The Industry 4.0 Buzz Word Rap:

In 1999, at the onset of a new millennium, German rap/pop band Die Fantastischen Vier had a smash hit in the German charts called ‘MfG’. MfG, a popular abbreviation of the closing sentence in letters and emails, was used synonymously as the title of a song that was simply a long list of rapped German abbreviations, paired with a cheeky chorus.

This week, I was reminded of that song when looking at the IT buzz words that are resonating with the German public – among them English expressions such as Industry 4.0 (albeit ironically the related government-backed initiative is currently having some tough times), digital transformation and Internet of Things (IoT).

Similar to the initial stages of media coverage on Cloud and Big Data, the buzz words of 2014 and 2013, there seems to be far more vague discussion of high-level concepts, and a significantly smaller amount of  meaningful, real-life stories on what Industry 4.0, digital transformation and IoT are actually enabling people to achieve. Yet – as MfG tells us – without knowing what the abbreviations stand for, they are no more than white noise.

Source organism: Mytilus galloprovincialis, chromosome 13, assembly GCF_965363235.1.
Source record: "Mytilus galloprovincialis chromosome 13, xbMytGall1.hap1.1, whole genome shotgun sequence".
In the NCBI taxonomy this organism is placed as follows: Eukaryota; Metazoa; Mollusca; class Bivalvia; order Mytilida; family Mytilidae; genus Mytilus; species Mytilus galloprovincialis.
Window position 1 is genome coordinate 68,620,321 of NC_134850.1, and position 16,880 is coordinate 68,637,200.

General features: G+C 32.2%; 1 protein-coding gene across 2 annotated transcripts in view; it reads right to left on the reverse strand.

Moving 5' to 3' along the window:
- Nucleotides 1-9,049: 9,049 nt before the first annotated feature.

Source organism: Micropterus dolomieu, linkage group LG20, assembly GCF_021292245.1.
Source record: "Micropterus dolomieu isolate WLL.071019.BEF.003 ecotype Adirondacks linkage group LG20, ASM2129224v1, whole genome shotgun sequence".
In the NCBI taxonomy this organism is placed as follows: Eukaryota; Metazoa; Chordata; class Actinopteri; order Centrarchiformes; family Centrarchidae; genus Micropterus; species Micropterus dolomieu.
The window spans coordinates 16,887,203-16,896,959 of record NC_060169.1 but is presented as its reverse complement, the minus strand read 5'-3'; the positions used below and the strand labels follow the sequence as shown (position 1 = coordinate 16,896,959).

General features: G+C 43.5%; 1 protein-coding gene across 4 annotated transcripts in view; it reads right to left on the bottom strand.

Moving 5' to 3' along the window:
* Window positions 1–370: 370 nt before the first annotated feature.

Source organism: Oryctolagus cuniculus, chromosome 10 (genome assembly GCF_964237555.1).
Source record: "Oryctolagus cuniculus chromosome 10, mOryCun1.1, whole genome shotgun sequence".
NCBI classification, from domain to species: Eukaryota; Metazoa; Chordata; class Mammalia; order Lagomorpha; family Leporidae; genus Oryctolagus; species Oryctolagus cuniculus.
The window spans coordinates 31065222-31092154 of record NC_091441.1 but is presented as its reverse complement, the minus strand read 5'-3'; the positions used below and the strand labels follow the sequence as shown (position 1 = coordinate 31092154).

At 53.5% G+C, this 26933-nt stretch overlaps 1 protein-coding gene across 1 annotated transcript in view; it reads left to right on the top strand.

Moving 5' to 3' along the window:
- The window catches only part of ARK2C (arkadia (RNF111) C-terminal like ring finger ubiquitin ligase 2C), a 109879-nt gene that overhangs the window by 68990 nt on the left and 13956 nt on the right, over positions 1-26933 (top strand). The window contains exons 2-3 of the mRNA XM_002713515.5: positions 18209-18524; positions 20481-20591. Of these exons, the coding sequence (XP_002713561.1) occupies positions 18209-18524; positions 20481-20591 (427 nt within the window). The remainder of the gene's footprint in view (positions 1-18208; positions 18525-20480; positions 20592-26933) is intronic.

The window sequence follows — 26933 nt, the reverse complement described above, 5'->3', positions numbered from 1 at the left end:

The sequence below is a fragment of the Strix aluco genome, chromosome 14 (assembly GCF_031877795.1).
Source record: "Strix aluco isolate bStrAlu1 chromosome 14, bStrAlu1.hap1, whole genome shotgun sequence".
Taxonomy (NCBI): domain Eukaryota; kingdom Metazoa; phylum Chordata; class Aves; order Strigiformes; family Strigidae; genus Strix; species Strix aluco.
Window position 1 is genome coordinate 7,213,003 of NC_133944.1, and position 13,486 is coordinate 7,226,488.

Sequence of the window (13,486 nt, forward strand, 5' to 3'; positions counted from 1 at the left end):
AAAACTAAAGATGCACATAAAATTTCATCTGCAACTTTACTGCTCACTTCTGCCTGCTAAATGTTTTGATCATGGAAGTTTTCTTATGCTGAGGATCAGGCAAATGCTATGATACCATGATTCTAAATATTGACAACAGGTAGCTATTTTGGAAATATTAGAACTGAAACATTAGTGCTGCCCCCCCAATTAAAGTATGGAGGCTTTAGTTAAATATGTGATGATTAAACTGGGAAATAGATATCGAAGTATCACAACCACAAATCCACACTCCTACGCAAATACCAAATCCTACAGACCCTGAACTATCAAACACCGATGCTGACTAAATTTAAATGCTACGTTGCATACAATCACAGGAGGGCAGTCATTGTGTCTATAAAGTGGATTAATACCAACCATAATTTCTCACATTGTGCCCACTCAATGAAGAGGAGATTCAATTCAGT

As a communications professional, I get a kick out of seeing when companies or institutions actually manage to fill these big buzz words with life and successfully share it through the media and other ‘message multipliers’.

A recent German example of how digital transformation makes for a better world comes from the Port of Hamburg, historically the symbol of Germany’s gateway to the world. It’s recently developed App tells truck drivers which routes avoid traffic jams, or if their cargo ship is delayed. It even allows them to book parking spots. Smart switches enable maintenance teams to work more efficiently, using modern technology to signal which of them need to be lubricated – a significant time saver in comparison to the past where the maintenance team had to check all of them regularly to find out. Knowledge gained from all of these sensors and inputs is intended to eventually be transferred back into the city’s traffic control system, enhancing quality of life for Hamburg’s citizens who share their home with Europe’s third-largest port.

Are you interested in learning how you can transform technological details into an inspiring story? We’d love to hear from you.

Manuela Goller

Comments on this entry are closed.

Previous post:

Next post: